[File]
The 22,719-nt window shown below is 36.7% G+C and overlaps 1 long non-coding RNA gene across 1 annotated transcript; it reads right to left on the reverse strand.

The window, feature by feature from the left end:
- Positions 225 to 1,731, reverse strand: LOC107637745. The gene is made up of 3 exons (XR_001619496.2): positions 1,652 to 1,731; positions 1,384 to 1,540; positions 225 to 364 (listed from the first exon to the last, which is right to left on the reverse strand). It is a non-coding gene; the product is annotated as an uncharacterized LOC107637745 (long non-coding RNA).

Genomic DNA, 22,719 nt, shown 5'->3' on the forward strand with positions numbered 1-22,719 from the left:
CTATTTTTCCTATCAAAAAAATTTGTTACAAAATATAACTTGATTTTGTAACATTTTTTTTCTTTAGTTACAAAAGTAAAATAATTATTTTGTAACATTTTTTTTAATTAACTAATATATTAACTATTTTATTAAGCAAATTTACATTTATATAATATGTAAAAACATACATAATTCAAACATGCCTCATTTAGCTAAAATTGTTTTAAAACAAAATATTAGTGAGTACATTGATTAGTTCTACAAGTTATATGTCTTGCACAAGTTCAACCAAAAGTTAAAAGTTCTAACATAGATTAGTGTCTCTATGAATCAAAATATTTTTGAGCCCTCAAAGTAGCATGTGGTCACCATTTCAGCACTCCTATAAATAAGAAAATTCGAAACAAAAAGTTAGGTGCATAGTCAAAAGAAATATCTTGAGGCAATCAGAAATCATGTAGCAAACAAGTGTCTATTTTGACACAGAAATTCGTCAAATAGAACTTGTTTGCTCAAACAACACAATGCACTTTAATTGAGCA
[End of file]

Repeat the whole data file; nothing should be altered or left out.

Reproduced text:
The 22,719-nt window shown below is 36.7% G+C and overlaps 1 long non-coding RNA gene across 1 annotated transcript; it reads right to left on the reverse strand.

The window, feature by feature from the left end:
- Positions 225 to 1,731, reverse strand: LOC107637745. The gene is made up of 3 exons (XR_001619496.2): positions 1,652 to 1,731; positions 1,384 to 1,540; positions 225 to 364 (listed from the first exon to the last, which is right to left on the reverse strand). It is a non-coding gene; the product is annotated as an uncharacterized LOC107637745 (long non-coding RNA).

Genomic DNA, 22,719 nt, shown 5'->3' on the forward strand with positions numbered 1-22,719 from the left:
CTATTTTTCCTATCAAAAAAATTTGTTACAAAATATAACTTGATTTTGTAACATTTTTTTTCTTTAGTTACAAAAGTAAAATAATTATTTTGTAACATTTTTTTTAATTAACTAATATATTAACTATTTTATTAAGCAAATTTACATTTATATAATATGTAAAAACATACATAATTCAAACATGCCTCATTTAGCTAAAATTGTTTTAAAACAAAATATTAGTGAGTACATTGATTAGTTCTACAAGTTATATGTCTTGCACAAGTTCAACCAAAAGTTAAAAGTTCTAACATAGATTAGTGTCTCTATGAATCAAAATATTTTTGAGCCCTCAAAGTAGCATGTGGTCACCATTTCAGCACTCCTATAAATAAGAAAATTCGAAACAAAAAGTTAGGTGCATAGTCAAAAGAAATATCTTGAGGCAATCAGAAATCATGTAGCAAACAAGTGTCTATTTTGACACAGAAATTCGTCAAATAGAACTTGTTTGCTCAAACAACACAATGCACTTTAATTGAGCA